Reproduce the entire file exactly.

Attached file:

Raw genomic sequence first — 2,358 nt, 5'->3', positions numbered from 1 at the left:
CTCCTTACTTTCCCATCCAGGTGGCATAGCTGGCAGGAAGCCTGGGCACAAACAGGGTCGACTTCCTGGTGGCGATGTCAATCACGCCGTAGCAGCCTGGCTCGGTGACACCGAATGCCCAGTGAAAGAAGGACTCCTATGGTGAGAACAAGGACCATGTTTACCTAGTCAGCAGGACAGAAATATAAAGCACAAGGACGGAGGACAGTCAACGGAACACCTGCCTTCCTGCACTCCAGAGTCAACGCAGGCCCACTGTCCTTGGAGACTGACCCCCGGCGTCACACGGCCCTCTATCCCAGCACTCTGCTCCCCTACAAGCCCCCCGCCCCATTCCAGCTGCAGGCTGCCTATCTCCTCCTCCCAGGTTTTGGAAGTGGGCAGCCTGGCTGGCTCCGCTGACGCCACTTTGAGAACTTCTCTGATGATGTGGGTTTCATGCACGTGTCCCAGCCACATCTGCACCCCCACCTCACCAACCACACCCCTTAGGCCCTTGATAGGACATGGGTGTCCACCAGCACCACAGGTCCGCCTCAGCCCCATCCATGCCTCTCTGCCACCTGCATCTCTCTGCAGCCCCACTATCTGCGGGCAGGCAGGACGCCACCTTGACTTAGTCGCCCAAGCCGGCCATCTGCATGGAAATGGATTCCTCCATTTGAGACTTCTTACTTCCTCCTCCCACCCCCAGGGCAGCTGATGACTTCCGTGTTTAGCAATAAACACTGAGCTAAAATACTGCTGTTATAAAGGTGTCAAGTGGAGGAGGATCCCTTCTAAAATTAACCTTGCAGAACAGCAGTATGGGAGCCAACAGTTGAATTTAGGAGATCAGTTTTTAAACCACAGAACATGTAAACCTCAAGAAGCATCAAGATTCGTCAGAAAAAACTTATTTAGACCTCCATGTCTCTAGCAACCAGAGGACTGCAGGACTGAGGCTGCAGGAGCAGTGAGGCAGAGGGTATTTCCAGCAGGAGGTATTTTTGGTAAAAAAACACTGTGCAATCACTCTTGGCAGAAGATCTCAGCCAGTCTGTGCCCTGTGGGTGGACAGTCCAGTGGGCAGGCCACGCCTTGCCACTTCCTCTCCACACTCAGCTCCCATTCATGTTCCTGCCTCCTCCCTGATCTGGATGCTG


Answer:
Raw genomic sequence first — 2,358 nt, 5'->3', positions numbered from 1 at the left:
CTCCTTACTTTCCCATCCAGGTGGCATAGCTGGCAGGAAGCCTGGGCACAAACAGGGTCGACTTCCTGGTGGCGATGTCAATCACGCCGTAGCAGCCTGGCTCGGTGACACCGAATGCCCAGTGAAAGAAGGACTCCTATGGTGAGAACAAGGACCATGTTTACCTAGTCAGCAGGACAGAAATATAAAGCACAAGGACGGAGGACAGTCAACGGAACACCTGCCTTCCTGCACTCCAGAGTCAACGCAGGCCCACTGTCCTTGGAGACTGACCCCCGGCGTCACACGGCCCTCTATCCCAGCACTCTGCTCCCCTACAAGCCCCCCGCCCCATTCCAGCTGCAGGCTGCCTATCTCCTCCTCCCAGGTTTTGGAAGTGGGCAGCCTGGCTGGCTCCGCTGACGCCACTTTGAGAACTTCTCTGATGATGTGGGTTTCATGCACGTGTCCCAGCCACATCTGCACCCCCACCTCACCAACCACACCCCTTAGGCCCTTGATAGGACATGGGTGTCCACCAGCACCACAGGTCCGCCTCAGCCCCATCCATGCCTCTCTGCCACCTGCATCTCTCTGCAGCCCCACTATCTGCGGGCAGGCAGGACGCCACCTTGACTTAGTCGCCCAAGCCGGCCATCTGCATGGAAATGGATTCCTCCATTTGAGACTTCTTACTTCCTCCTCCCACCCCCAGGGCAGCTGATGACTTCCGTGTTTAGCAATAAACACTGAGCTAAAATACTGCTGTTATAAAGGTGTCAAGTGGAGGAGGATCCCTTCTAAAATTAACCTTGCAGAACAGCAGTATGGGAGCCAACAGTTGAATTTAGGAGATCAGTTTTTAAACCACAGAACATGTAAACCTCAAGAAGCATCAAGATTCGTCAGAAAAAACTTATTTAGACCTCCATGTCTCTAGCAACCAGAGGACTGCAGGACTGAGGCTGCAGGAGCAGTGAGGCAGAGGGTATTTCCAGCAGGAGGTATTTTTGGTAAAAAAACACTGTGCAATCACTCTTGGCAGAAGATCTCAGCCAGTCTGTGCCCTGTGGGTGGACAGTCCAGTGGGCAGGCCACGCCTTGCCACTTCCTCTCCACACTCAGCTCCCATTCATGTTCCTGCCTCCTCCCTGATCTGGATGCTG